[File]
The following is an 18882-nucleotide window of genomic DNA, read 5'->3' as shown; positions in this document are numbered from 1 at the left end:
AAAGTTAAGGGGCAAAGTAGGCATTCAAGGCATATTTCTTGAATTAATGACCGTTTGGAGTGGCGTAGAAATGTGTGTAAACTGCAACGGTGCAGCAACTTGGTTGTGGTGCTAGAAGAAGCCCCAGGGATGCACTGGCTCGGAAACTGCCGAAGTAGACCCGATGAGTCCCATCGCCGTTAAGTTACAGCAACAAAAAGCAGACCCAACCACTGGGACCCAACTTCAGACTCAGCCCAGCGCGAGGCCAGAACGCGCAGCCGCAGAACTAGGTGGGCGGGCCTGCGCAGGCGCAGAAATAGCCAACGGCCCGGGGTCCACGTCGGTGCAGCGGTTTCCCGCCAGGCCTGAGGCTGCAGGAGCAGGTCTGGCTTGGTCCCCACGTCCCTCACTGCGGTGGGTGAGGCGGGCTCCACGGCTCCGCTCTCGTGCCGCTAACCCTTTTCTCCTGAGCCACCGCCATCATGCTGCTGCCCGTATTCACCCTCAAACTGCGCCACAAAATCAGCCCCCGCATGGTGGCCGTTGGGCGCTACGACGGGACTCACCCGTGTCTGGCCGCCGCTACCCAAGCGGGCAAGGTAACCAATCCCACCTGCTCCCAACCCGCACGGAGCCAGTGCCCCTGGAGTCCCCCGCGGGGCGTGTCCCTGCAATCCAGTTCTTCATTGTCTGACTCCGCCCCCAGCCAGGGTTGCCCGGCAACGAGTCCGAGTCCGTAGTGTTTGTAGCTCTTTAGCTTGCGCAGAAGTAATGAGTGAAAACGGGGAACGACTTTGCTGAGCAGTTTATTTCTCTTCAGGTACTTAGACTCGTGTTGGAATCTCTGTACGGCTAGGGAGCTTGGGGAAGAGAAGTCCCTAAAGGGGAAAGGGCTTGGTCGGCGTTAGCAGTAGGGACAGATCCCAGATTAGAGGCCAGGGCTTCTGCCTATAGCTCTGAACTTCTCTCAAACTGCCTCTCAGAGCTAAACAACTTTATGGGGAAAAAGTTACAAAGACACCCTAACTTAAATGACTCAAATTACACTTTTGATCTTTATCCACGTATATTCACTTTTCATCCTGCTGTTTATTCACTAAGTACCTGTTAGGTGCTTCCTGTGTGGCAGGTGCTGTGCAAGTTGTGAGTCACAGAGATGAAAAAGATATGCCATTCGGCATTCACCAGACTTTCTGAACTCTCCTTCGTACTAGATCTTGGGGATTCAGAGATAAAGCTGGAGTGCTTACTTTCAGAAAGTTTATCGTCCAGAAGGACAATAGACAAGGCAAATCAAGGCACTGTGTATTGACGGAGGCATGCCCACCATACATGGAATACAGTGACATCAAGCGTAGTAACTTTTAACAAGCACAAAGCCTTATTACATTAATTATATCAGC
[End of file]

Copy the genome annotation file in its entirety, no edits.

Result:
The following is an 18882-nucleotide window of genomic DNA, read 5'->3' as shown; positions in this document are numbered from 1 at the left end:
AAAGTTAAGGGGCAAAGTAGGCATTCAAGGCATATTTCTTGAATTAATGACCGTTTGGAGTGGCGTAGAAATGTGTGTAAACTGCAACGGTGCAGCAACTTGGTTGTGGTGCTAGAAGAAGCCCCAGGGATGCACTGGCTCGGAAACTGCCGAAGTAGACCCGATGAGTCCCATCGCCGTTAAGTTACAGCAACAAAAAGCAGACCCAACCACTGGGACCCAACTTCAGACTCAGCCCAGCGCGAGGCCAGAACGCGCAGCCGCAGAACTAGGTGGGCGGGCCTGCGCAGGCGCAGAAATAGCCAACGGCCCGGGGTCCACGTCGGTGCAGCGGTTTCCCGCCAGGCCTGAGGCTGCAGGAGCAGGTCTGGCTTGGTCCCCACGTCCCTCACTGCGGTGGGTGAGGCGGGCTCCACGGCTCCGCTCTCGTGCCGCTAACCCTTTTCTCCTGAGCCACCGCCATCATGCTGCTGCCCGTATTCACCCTCAAACTGCGCCACAAAATCAGCCCCCGCATGGTGGCCGTTGGGCGCTACGACGGGACTCACCCGTGTCTGGCCGCCGCTACCCAAGCGGGCAAGGTAACCAATCCCACCTGCTCCCAACCCGCACGGAGCCAGTGCCCCTGGAGTCCCCCGCGGGGCGTGTCCCTGCAATCCAGTTCTTCATTGTCTGACTCCGCCCCCAGCCAGGGTTGCCCGGCAACGAGTCCGAGTCCGTAGTGTTTGTAGCTCTTTAGCTTGCGCAGAAGTAATGAGTGAAAACGGGGAACGACTTTGCTGAGCAGTTTATTTCTCTTCAGGTACTTAGACTCGTGTTGGAATCTCTGTACGGCTAGGGAGCTTGGGGAAGAGAAGTCCCTAAAGGGGAAAGGGCTTGGTCGGCGTTAGCAGTAGGGACAGATCCCAGATTAGAGGCCAGGGCTTCTGCCTATAGCTCTGAACTTCTCTCAAACTGCCTCTCAGAGCTAAACAACTTTATGGGGAAAAAGTTACAAAGACACCCTAACTTAAATGACTCAAATTACACTTTTGATCTTTATCCACGTATATTCACTTTTCATCCTGCTGTTTATTCACTAAGTACCTGTTAGGTGCTTCCTGTGTGGCAGGTGCTGTGCAAGTTGTGAGTCACAGAGATGAAAAAGATATGCCATTCGGCATTCACCAGACTTTCTGAACTCTCCTTCGTACTAGATCTTGGGGATTCAGAGATAAAGCTGGAGTGCTTACTTTCAGAAAGTTTATCGTCCAGAAGGACAATAGACAAGGCAAATCAAGGCACTGTGTATTGACGGAGGCATGCCCACCATACATGGAATACAGTGACATCAAGCGTAGTAACTTTTAACAAGCACAAAGCCTTATTACATTAATTATATCAGC